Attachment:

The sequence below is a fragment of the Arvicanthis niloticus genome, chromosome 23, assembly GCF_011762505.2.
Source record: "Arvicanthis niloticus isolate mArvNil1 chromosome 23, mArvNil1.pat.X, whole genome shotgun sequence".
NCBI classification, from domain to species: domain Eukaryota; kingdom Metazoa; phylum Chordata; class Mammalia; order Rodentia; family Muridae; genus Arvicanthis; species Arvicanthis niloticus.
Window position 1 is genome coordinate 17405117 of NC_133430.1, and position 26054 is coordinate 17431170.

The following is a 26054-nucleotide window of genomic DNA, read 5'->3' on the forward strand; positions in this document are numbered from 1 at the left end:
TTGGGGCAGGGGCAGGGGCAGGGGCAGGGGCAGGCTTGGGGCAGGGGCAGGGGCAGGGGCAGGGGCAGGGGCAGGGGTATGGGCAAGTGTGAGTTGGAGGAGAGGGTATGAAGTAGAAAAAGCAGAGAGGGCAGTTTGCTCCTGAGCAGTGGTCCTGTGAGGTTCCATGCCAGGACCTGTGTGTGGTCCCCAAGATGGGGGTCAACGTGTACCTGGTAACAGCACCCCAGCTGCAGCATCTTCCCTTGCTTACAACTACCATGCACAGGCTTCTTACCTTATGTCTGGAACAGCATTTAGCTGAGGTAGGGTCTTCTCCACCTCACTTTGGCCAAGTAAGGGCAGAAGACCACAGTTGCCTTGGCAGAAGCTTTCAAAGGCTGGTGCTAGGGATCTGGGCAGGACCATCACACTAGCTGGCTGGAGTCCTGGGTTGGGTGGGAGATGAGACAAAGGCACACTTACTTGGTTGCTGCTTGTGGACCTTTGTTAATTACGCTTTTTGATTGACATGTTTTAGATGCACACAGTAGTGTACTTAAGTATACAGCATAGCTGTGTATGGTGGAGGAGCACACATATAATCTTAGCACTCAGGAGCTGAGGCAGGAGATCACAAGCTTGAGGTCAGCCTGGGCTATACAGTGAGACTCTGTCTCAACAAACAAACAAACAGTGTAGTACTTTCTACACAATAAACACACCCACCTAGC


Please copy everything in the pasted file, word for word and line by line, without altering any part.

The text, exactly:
The sequence below is a fragment of the Arvicanthis niloticus genome, chromosome 23, assembly GCF_011762505.2.
Source record: "Arvicanthis niloticus isolate mArvNil1 chromosome 23, mArvNil1.pat.X, whole genome shotgun sequence".
NCBI classification, from domain to species: domain Eukaryota; kingdom Metazoa; phylum Chordata; class Mammalia; order Rodentia; family Muridae; genus Arvicanthis; species Arvicanthis niloticus.
Window position 1 is genome coordinate 17405117 of NC_133430.1, and position 26054 is coordinate 17431170.

The following is a 26054-nucleotide window of genomic DNA, read 5'->3' on the forward strand; positions in this document are numbered from 1 at the left end:
TTGGGGCAGGGGCAGGGGCAGGGGCAGGGGCAGGCTTGGGGCAGGGGCAGGGGCAGGGGCAGGGGCAGGGGCAGGGGTATGGGCAAGTGTGAGTTGGAGGAGAGGGTATGAAGTAGAAAAAGCAGAGAGGGCAGTTTGCTCCTGAGCAGTGGTCCTGTGAGGTTCCATGCCAGGACCTGTGTGTGGTCCCCAAGATGGGGGTCAACGTGTACCTGGTAACAGCACCCCAGCTGCAGCATCTTCCCTTGCTTACAACTACCATGCACAGGCTTCTTACCTTATGTCTGGAACAGCATTTAGCTGAGGTAGGGTCTTCTCCACCTCACTTTGGCCAAGTAAGGGCAGAAGACCACAGTTGCCTTGGCAGAAGCTTTCAAAGGCTGGTGCTAGGGATCTGGGCAGGACCATCACACTAGCTGGCTGGAGTCCTGGGTTGGGTGGGAGATGAGACAAAGGCACACTTACTTGGTTGCTGCTTGTGGACCTTTGTTAATTACGCTTTTTGATTGACATGTTTTAGATGCACACAGTAGTGTACTTAAGTATACAGCATAGCTGTGTATGGTGGAGGAGCACACATATAATCTTAGCACTCAGGAGCTGAGGCAGGAGATCACAAGCTTGAGGTCAGCCTGGGCTATACAGTGAGACTCTGTCTCAACAAACAAACAAACAGTGTAGTACTTTCTACACAATAAACACACCCACCTAGC